The Congressional Budget Office reported recently on its comparison of a cap-and-trade program to a carbon tax program. The one-line conclusion is that carbon taxes are cheaper and simpler, but caps give more certainty. Continue Reading →
I am a Liverpool supporter (the football club), I’m proud to admit it . While I was reading an interview with Fernando Torres today, I ran into this gem of a line when discussing Benitez’s rotation policy:
“It is normal to rest. We players never want to, but if the manager says so, you have to. If everybody accepts that is the way forward, the atmosphere doesn’t suffer.”
This reminds me of inflation expectations. If the Reserve Bank (the manager) says that it is commited to making inflation zero (for arguments sake), then individual agents accept that the Bank will do whatever it takes to achieve that target (hiking interest rates), and inflation expectations shift to zero. If this is the case, there is no need for a costly adjustment to the new equilibrium (atmosphere), as inflation expectations drive the true rate of inflation.
Ok, the two arguments are a bit different, but I still think that Torres would make a great economist
Reading the titles of the last two posts (the birth rate vs the growth rate and growth forecasts and government) I realised that neither rauparaha or myself defined what ‘growth’ we were talking about. Like all economists, we took ‘Growth’ to be synonymous with growth in gross domestic product.
Could this possibly imply that economists such as rauparaha and myself have an inherent bias when discussing normative statements about welfare that points us towards pro economic growth policies – even when there is a hefty trade off in other social values. Do economists focus too strongly on technical and allocative efficiency without taking social efficiency and equity into account?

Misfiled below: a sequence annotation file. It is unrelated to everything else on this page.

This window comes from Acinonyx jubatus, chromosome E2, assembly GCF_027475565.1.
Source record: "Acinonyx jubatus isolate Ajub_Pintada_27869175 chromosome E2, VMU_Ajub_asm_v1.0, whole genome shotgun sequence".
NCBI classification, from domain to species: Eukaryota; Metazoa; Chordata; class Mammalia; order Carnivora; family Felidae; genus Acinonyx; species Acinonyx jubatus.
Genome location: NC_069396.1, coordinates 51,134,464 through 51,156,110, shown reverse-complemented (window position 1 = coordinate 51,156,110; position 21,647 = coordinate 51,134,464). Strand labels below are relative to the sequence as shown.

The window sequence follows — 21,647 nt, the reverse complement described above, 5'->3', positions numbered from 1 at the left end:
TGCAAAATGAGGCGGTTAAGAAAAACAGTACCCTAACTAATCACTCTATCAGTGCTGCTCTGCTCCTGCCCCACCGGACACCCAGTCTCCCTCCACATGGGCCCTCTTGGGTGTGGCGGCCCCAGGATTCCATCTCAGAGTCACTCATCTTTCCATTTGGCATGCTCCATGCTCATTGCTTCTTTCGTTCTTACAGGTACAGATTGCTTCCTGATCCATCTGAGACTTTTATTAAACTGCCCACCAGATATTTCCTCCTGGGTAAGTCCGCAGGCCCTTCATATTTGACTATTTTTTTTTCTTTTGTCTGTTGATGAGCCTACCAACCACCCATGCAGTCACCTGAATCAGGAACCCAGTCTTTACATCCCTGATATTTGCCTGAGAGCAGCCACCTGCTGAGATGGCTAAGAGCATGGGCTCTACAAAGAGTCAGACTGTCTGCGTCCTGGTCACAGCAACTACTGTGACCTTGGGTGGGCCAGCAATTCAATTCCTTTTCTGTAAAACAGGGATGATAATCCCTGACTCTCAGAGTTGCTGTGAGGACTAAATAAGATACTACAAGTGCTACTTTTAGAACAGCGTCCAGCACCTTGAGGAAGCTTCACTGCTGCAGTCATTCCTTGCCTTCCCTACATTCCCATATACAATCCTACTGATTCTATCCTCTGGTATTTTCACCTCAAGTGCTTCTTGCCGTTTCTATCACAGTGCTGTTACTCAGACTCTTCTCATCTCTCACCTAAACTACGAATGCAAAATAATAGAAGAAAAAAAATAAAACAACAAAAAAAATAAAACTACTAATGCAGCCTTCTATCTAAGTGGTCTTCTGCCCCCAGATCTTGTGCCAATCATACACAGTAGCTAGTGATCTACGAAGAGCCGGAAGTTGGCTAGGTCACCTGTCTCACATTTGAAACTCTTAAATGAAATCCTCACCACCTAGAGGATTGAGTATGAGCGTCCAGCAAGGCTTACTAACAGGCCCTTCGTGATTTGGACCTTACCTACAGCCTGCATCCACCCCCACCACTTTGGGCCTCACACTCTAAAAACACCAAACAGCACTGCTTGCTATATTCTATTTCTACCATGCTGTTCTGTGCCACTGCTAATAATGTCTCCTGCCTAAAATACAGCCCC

Continue Reading →
Stats NZ reports a marked increase in the NZ birth rate. There are three ways to view this: first, you could use it as Quest does to suggest that maths and equations are stupid and we should just trust the politicians’ instincts. Unfortunately for Quest, there is no statistical evidence for that position
The Standard claims that an increasing fertility rate is a signal of the good economic times brought about by the Labour government. This connection seems a bit results driven to me. Particularly so when the correlation between per-capita GDP and fertility is strongly negative worldwide. It may be the case that Labour’s policies have encouraged people to have children, but that’s hardly the same as signalling a rosy future for the NZ economy.
Finally, one might ask what economic theory has to say on the issue. While the theory on growth economics has a patchy empirical record, it does have an explanation for the negative correlation between fertility and GDP per capita. Essentially, higher fertility rates mean that the resources of the economy have to be spread across more people. Those people do create value but, since productivity has decreasing marginal returns, they don’t create as much extra capital as they consume. Thus, higher birth rates lead to an increase in GDP, but a lower GDP per capita in the long run. So perhaps the increased birth rate doesn’t bode so well for NZ after all.
I was just reading a post on forecasts for US economic growth at Econbrowser. In it the author says: “However, even back in December, the White House forecast was slightly more optimistic than the private sector consensus”. This ‘overconfidence’ in the economy seems to have been a common theme in US public sector forecasts over recent years.
Compare this to Treasury forecasts of the New Zealand economy, which have been consistently below the private sector consensus – that is the reason why tax revenues have consistently surprised on the upside in New Zealand.
Here we have two government authorities, one which constantly overstates economic growth and one which understates economic growth. Why do you think we have this difference?
Update: My brief thoughts are below the flap:
After my recent post, which dealt with issues of equity, I have been invited to consider how appropriate it is to bring normative issues in to a discussion of economics. I was referred to a paper which discusses the distinction between economics as a science and political economy:
For Robbins, the science of economics and the entire field of economics were quite different… He saw [the] pure science of economics as only a small sub branch of economics — a branch, which in his view, had nothing to do with policy. He saw another branch of what economists do — political economy, as the branch primarily concerned with applied policy, not with science. Here, he wanted value judgments to have free reign, and to be allowed into the analysis.
I like the distinction, but I feel that the normative judgments should inform our science, not just the other way around. Continue Reading →